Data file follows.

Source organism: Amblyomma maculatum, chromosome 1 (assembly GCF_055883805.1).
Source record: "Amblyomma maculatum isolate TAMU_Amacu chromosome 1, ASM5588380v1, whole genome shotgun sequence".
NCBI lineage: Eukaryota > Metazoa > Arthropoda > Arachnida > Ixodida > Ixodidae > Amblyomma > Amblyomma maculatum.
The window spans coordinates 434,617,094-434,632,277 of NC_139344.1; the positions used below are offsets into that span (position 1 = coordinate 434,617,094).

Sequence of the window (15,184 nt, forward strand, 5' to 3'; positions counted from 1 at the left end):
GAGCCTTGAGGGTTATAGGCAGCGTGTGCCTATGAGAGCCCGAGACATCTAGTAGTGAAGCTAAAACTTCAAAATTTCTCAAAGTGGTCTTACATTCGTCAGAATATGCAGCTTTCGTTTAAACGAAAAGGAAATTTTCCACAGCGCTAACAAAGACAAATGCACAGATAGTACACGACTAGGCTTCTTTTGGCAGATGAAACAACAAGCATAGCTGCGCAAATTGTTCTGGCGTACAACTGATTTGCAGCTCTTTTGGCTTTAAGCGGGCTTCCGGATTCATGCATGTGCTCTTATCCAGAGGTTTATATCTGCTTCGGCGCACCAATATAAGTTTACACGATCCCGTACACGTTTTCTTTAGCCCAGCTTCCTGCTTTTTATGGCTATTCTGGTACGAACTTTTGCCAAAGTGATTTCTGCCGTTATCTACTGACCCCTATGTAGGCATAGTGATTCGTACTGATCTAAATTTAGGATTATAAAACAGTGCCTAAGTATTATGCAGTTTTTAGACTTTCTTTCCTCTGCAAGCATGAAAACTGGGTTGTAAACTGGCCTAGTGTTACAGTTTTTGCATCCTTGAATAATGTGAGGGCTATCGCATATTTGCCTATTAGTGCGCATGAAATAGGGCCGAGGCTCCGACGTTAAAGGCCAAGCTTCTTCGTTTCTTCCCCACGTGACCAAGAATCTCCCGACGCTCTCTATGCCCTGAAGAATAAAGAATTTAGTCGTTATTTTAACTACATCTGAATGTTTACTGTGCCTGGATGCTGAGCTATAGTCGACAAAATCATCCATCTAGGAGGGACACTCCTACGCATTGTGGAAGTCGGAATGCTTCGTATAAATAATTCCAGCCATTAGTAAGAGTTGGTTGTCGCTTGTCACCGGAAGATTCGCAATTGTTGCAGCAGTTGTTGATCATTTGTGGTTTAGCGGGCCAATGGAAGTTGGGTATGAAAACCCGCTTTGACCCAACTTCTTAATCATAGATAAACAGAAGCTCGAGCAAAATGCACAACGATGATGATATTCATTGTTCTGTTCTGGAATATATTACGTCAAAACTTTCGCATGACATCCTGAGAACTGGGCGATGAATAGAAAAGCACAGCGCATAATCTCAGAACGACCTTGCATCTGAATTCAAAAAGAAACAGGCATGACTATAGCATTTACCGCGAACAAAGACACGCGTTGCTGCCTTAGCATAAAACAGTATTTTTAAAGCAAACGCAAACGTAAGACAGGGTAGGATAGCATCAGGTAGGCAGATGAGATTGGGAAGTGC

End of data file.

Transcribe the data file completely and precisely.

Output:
Source organism: Amblyomma maculatum, chromosome 1 (assembly GCF_055883805.1).
Source record: "Amblyomma maculatum isolate TAMU_Amacu chromosome 1, ASM5588380v1, whole genome shotgun sequence".
NCBI lineage: Eukaryota > Metazoa > Arthropoda > Arachnida > Ixodida > Ixodidae > Amblyomma > Amblyomma maculatum.
The window spans coordinates 434,617,094-434,632,277 of NC_139344.1; the positions used below are offsets into that span (position 1 = coordinate 434,617,094).

Sequence of the window (15,184 nt, forward strand, 5' to 3'; positions counted from 1 at the left end):
GAGCCTTGAGGGTTATAGGCAGCGTGTGCCTATGAGAGCCCGAGACATCTAGTAGTGAAGCTAAAACTTCAAAATTTCTCAAAGTGGTCTTACATTCGTCAGAATATGCAGCTTTCGTTTAAACGAAAAGGAAATTTTCCACAGCGCTAACAAAGACAAATGCACAGATAGTACACGACTAGGCTTCTTTTGGCAGATGAAACAACAAGCATAGCTGCGCAAATTGTTCTGGCGTACAACTGATTTGCAGCTCTTTTGGCTTTAAGCGGGCTTCCGGATTCATGCATGTGCTCTTATCCAGAGGTTTATATCTGCTTCGGCGCACCAATATAAGTTTACACGATCCCGTACACGTTTTCTTTAGCCCAGCTTCCTGCTTTTTATGGCTATTCTGGTACGAACTTTTGCCAAAGTGATTTCTGCCGTTATCTACTGACCCCTATGTAGGCATAGTGATTCGTACTGATCTAAATTTAGGATTATAAAACAGTGCCTAAGTATTATGCAGTTTTTAGACTTTCTTTCCTCTGCAAGCATGAAAACTGGGTTGTAAACTGGCCTAGTGTTACAGTTTTTGCATCCTTGAATAATGTGAGGGCTATCGCATATTTGCCTATTAGTGCGCATGAAATAGGGCCGAGGCTCCGACGTTAAAGGCCAAGCTTCTTCGTTTCTTCCCCACGTGACCAAGAATCTCCCGACGCTCTCTATGCCCTGAAGAATAAAGAATTTAGTCGTTATTTTAACTACATCTGAATGTTTACTGTGCCTGGATGCTGAGCTATAGTCGACAAAATCATCCATCTAGGAGGGACACTCCTACGCATTGTGGAAGTCGGAATGCTTCGTATAAATAATTCCAGCCATTAGTAAGAGTTGGTTGTCGCTTGTCACCGGAAGATTCGCAATTGTTGCAGCAGTTGTTGATCATTTGTGGTTTAGCGGGCCAATGGAAGTTGGGTATGAAAACCCGCTTTGACCCAACTTCTTAATCATAGATAAACAGAAGCTCGAGCAAAATGCACAACGATGATGATATTCATTGTTCTGTTCTGGAATATATTACGTCAAAACTTTCGCATGACATCCTGAGAACTGGGCGATGAATAGAAAAGCACAGCGCATAATCTCAGAACGACCTTGCATCTGAATTCAAAAAGAAACAGGCATGACTATAGCATTTACCGCGAACAAAGACACGCGTTGCTGCCTTAGCATAAAACAGTATTTTTAAAGCAAACGCAAACGTAAGACAGGGTAGGATAGCATCAGGTAGGCAGATGAGATTGGGAAGTGC